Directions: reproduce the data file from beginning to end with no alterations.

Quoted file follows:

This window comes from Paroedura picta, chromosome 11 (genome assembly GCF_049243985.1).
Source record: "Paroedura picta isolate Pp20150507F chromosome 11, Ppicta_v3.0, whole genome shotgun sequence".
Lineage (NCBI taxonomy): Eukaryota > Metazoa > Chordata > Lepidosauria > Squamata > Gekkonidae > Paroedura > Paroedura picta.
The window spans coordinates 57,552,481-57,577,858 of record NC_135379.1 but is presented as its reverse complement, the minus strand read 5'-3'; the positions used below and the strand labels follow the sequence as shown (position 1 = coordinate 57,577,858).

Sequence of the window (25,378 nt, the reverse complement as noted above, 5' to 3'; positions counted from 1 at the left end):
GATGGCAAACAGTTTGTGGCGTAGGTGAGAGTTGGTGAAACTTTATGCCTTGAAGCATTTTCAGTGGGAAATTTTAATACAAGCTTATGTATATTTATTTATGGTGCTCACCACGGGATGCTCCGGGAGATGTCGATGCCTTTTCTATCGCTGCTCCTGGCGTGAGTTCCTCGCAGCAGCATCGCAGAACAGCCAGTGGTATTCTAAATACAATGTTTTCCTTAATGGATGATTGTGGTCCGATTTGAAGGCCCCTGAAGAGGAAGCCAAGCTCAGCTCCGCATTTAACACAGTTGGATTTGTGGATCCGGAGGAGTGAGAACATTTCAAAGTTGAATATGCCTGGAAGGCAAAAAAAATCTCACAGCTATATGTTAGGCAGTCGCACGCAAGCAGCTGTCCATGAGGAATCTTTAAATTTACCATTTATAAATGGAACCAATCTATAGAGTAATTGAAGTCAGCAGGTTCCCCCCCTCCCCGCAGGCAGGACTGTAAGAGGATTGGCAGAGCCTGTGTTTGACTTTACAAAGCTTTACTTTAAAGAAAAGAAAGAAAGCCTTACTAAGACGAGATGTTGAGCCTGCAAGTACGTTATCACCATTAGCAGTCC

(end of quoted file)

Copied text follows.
This window comes from Paroedura picta, chromosome 11 (genome assembly GCF_049243985.1).
Source record: "Paroedura picta isolate Pp20150507F chromosome 11, Ppicta_v3.0, whole genome shotgun sequence".
Lineage (NCBI taxonomy): Eukaryota > Metazoa > Chordata > Lepidosauria > Squamata > Gekkonidae > Paroedura > Paroedura picta.
The window spans coordinates 57,552,481-57,577,858 of record NC_135379.1 but is presented as its reverse complement, the minus strand read 5'-3'; the positions used below and the strand labels follow the sequence as shown (position 1 = coordinate 57,577,858).

Sequence of the window (25,378 nt, the reverse complement as noted above, 5' to 3'; positions counted from 1 at the left end):
GATGGCAAACAGTTTGTGGCGTAGGTGAGAGTTGGTGAAACTTTATGCCTTGAAGCATTTTCAGTGGGAAATTTTAATACAAGCTTATGTATATTTATTTATGGTGCTCACCACGGGATGCTCCGGGAGATGTCGATGCCTTTTCTATCGCTGCTCCTGGCGTGAGTTCCTCGCAGCAGCATCGCAGAACAGCCAGTGGTATTCTAAATACAATGTTTTCCTTAATGGATGATTGTGGTCCGATTTGAAGGCCCCTGAAGAGGAAGCCAAGCTCAGCTCCGCATTTAACACAGTTGGATTTGTGGATCCGGAGGAGTGAGAACATTTCAAAGTTGAATATGCCTGGAAGGCAAAAAAAATCTCACAGCTATATGTTAGGCAGTCGCACGCAAGCAGCTGTCCATGAGGAATCTTTAAATTTACCATTTATAAATGGAACCAATCTATAGAGTAATTGAAGTCAGCAGGTTCCCCCCCTCCCCGCAGGCAGGACTGTAAGAGGATTGGCAGAGCCTGTGTTTGACTTTACAAAGCTTTACTTTAAAGAAAAGAAAGAAAGCCTTACTAAGACGAGATGTTGAGCCTGCAAGTACGTTATCACCATTAGCAGTCC